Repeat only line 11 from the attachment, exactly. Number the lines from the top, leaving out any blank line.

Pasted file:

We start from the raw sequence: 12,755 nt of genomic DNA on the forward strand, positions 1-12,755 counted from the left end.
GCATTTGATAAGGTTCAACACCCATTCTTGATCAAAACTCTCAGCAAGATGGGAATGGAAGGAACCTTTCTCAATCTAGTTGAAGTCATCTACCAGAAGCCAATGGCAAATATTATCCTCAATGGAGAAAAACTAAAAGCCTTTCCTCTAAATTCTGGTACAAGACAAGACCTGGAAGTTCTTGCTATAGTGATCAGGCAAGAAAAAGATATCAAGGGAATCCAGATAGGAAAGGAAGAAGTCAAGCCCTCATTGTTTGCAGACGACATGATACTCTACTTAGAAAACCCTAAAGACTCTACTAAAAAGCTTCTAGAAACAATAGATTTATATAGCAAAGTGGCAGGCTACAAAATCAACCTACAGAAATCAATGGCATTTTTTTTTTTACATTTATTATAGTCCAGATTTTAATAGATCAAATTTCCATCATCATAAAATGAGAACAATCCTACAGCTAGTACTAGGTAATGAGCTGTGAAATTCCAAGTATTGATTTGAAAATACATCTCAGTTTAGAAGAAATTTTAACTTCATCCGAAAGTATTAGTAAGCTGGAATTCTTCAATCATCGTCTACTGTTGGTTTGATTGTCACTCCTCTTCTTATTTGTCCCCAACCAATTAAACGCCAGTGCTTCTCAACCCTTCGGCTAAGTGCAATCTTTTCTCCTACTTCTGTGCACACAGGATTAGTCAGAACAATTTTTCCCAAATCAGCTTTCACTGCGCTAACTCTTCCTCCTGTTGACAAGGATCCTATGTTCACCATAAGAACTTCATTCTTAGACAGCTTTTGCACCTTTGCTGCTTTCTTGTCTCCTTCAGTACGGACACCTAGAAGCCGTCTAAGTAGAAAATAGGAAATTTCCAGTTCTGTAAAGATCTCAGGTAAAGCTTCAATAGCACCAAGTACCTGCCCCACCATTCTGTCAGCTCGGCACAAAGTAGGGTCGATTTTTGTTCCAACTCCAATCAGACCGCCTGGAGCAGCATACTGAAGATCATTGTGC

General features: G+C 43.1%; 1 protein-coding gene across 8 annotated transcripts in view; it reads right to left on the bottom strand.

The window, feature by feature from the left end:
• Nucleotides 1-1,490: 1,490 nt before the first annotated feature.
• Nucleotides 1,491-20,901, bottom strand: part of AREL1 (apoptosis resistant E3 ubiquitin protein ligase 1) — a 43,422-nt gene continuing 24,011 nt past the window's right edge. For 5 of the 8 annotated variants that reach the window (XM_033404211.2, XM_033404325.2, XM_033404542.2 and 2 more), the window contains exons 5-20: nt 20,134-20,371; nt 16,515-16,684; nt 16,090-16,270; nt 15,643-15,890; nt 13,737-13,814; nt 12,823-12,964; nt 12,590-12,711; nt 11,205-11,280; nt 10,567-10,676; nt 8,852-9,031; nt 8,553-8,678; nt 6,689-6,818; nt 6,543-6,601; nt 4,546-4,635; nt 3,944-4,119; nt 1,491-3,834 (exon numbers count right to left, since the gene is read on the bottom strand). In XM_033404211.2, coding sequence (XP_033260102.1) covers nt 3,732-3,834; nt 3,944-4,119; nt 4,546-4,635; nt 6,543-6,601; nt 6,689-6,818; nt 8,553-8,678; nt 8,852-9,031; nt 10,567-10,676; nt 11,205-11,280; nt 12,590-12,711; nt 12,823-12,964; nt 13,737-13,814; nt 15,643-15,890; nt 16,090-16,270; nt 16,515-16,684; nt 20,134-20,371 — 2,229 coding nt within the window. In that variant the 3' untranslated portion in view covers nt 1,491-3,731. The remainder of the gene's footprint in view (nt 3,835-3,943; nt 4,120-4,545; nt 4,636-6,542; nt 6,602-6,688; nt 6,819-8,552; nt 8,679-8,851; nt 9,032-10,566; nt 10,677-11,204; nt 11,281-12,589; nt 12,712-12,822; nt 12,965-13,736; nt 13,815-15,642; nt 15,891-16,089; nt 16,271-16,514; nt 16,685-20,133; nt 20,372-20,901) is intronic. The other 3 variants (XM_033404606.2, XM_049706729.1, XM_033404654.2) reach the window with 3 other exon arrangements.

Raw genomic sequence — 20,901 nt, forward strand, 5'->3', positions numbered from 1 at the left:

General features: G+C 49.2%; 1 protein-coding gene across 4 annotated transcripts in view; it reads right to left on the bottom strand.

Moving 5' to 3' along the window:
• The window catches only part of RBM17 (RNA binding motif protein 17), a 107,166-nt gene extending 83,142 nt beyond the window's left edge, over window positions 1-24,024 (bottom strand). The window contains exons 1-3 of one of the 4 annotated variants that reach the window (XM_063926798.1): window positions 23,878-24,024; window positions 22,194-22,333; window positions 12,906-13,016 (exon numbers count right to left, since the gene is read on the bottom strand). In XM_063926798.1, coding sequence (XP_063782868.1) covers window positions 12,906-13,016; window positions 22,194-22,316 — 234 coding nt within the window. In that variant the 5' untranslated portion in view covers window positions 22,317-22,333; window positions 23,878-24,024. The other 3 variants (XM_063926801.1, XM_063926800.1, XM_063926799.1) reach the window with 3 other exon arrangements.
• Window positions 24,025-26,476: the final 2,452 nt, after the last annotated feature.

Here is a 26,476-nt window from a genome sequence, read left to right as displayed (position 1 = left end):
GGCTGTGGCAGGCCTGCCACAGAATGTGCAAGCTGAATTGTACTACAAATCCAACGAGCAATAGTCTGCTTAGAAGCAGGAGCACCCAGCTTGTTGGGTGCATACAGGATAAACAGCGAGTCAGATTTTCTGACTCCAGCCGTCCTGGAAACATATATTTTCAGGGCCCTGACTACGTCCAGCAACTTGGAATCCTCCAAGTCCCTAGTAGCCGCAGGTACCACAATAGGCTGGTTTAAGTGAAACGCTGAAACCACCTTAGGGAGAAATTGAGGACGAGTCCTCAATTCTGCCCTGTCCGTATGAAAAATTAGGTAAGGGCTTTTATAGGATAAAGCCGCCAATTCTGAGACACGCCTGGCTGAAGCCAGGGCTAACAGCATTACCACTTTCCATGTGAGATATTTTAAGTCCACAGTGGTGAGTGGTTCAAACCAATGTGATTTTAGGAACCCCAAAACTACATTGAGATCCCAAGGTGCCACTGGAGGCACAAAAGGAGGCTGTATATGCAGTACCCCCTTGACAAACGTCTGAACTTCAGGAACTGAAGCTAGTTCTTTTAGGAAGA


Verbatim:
• Window positions 24,025-26,476: the final 2,452 nt, after the last annotated feature.